Type of Heart Disease Linked to Dementia

Artery plaque build up may lead to dementia

(RxWiki News) Dementia can be brought on by a number of risk factors. One of the most surprising that has recently been linked to the cognitive impairment, however, is a type of heart condition involving restricted arteries.

Altherosclerosis, the build up of plaques within arteries, can result in age-related dementia. The statement by the American Heart Association was published in Stroke: Journal of the American Heart Association.

"Monitor your cholesterol and blood pressure."

When blood flow to the brain is restricted, it can cause cerebrovascular disease, which can ultimately result in vascular cognitive impairment, also called dementia. Dementia often is brought on by Alzheimer's, vascular disease, or a combination of the two.

Dr. Philip B. Gorelick, co-chair of the writing group for the statement and director of the Center for Stroke Research at the University of Illinois College of Medicine at Chicago, said it was found that cerebrovascular disease and Alzheimer's disease may work together to cause cognitive impairment, and that the mixed disorder may be the most common in older individuals.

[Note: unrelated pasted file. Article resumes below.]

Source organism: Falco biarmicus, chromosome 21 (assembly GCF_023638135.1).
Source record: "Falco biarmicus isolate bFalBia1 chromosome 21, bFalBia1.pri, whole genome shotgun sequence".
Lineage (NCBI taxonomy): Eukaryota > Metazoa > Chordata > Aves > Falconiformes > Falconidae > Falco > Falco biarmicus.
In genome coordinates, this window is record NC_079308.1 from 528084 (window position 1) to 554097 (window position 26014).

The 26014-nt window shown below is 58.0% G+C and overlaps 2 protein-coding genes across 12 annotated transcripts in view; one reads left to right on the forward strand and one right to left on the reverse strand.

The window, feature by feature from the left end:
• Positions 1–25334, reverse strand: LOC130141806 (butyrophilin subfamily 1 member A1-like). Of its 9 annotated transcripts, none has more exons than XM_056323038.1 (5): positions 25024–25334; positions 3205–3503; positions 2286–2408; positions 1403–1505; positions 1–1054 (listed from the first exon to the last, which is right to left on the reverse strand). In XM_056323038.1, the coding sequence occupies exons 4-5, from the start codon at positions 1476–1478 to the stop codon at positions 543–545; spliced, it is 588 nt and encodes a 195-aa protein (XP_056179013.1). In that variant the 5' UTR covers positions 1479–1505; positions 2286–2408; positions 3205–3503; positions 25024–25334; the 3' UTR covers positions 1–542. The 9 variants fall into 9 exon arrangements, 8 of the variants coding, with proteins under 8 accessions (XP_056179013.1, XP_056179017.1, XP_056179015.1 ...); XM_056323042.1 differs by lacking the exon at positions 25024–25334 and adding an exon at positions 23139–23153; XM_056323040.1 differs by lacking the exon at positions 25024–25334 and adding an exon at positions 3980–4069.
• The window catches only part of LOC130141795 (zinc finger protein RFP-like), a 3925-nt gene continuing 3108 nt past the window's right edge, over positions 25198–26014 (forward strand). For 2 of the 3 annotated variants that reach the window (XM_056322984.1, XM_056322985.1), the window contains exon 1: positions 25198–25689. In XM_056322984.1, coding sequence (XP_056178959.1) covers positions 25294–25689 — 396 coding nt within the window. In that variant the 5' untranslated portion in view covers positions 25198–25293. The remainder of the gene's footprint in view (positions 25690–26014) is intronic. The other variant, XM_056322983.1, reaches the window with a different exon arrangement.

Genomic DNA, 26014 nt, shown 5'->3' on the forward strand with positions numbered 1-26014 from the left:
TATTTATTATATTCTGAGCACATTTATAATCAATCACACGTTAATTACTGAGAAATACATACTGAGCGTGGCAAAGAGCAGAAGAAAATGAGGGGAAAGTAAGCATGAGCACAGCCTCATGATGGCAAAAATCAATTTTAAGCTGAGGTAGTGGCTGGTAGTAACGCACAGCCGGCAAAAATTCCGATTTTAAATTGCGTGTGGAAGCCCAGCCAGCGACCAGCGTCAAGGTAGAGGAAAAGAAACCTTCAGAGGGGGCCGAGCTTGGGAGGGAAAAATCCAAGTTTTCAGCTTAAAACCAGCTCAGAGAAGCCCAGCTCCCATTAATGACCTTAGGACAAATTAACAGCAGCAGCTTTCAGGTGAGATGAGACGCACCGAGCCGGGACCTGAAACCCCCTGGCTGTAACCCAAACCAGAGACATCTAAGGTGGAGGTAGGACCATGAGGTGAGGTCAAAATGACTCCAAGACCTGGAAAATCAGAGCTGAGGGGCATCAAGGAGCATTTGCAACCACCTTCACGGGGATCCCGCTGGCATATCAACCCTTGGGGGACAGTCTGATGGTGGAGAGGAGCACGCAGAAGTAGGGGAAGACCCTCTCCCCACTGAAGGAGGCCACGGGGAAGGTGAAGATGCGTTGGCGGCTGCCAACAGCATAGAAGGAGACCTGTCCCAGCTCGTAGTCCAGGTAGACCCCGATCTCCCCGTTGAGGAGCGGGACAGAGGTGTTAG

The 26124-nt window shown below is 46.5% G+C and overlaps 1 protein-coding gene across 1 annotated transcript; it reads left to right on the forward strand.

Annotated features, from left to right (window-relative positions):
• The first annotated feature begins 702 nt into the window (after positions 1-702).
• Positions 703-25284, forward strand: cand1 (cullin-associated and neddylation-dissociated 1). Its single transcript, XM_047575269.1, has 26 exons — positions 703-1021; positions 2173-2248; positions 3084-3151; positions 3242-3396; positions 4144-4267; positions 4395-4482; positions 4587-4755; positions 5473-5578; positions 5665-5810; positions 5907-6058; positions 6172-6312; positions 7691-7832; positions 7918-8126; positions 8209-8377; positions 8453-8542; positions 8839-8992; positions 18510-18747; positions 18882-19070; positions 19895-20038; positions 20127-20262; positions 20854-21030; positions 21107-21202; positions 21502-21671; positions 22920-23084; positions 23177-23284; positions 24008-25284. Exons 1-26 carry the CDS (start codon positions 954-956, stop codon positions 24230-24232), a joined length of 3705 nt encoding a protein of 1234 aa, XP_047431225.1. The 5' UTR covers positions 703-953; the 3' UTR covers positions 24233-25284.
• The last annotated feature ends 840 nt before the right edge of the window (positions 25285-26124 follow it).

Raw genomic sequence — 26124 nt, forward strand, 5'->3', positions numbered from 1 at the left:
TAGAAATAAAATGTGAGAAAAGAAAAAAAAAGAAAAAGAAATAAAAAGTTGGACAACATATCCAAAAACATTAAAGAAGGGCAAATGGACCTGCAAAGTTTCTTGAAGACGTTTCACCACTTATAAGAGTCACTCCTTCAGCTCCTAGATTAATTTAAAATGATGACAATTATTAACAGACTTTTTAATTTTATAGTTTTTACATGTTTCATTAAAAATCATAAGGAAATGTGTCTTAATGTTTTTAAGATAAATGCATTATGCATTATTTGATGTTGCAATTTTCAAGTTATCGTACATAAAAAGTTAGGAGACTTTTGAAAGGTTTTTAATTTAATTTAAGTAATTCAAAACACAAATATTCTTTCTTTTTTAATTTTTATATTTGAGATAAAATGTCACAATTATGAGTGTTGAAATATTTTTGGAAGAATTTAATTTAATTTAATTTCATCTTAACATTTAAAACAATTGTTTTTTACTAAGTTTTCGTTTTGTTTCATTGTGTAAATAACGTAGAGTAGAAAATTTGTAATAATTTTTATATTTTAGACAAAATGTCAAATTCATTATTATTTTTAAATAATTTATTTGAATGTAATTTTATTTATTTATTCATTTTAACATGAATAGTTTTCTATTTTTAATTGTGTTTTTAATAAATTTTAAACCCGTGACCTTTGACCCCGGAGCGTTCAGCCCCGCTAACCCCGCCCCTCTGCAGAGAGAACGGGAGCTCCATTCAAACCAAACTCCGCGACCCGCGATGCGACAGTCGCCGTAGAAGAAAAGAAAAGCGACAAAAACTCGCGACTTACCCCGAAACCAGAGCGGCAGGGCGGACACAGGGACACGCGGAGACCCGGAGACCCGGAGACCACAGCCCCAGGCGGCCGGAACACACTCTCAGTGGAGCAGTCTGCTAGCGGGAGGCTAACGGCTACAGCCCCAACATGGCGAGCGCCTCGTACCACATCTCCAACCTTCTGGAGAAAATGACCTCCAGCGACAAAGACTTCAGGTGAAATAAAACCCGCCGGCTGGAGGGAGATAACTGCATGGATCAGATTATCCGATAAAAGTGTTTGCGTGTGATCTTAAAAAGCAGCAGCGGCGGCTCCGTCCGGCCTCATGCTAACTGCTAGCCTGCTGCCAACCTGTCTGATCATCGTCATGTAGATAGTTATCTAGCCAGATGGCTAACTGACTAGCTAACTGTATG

About 30 percent of those over the age of 80 have dementia. Lifestyle changes and medical management for risk factors of heart disease and stroke may help prevent or slow the development of dementia.

To maintain mental agility with age, participate in physical activity, maintain a healthy diet and an appropriate body weight and avoid tobacco. Blood pressure and cholesterol maintenance also may help keep individuals sharp.

Dr. Gorelick said that usually what is good for the heart is also healthy for the brain. He noted that there is not yet a definitive link that treating or preventing risk factors for heart disease will preserve cognitive function with age.

However, risk factors for stroke and vascular cognitive development are similar including high blood pressure, high cholesterol, diabetes and heart rhythm abnormalities. Identifying those at risk may help doctors be able to postpone or prevent it, statement authors wrote.

Review Date: 
July 21, 2011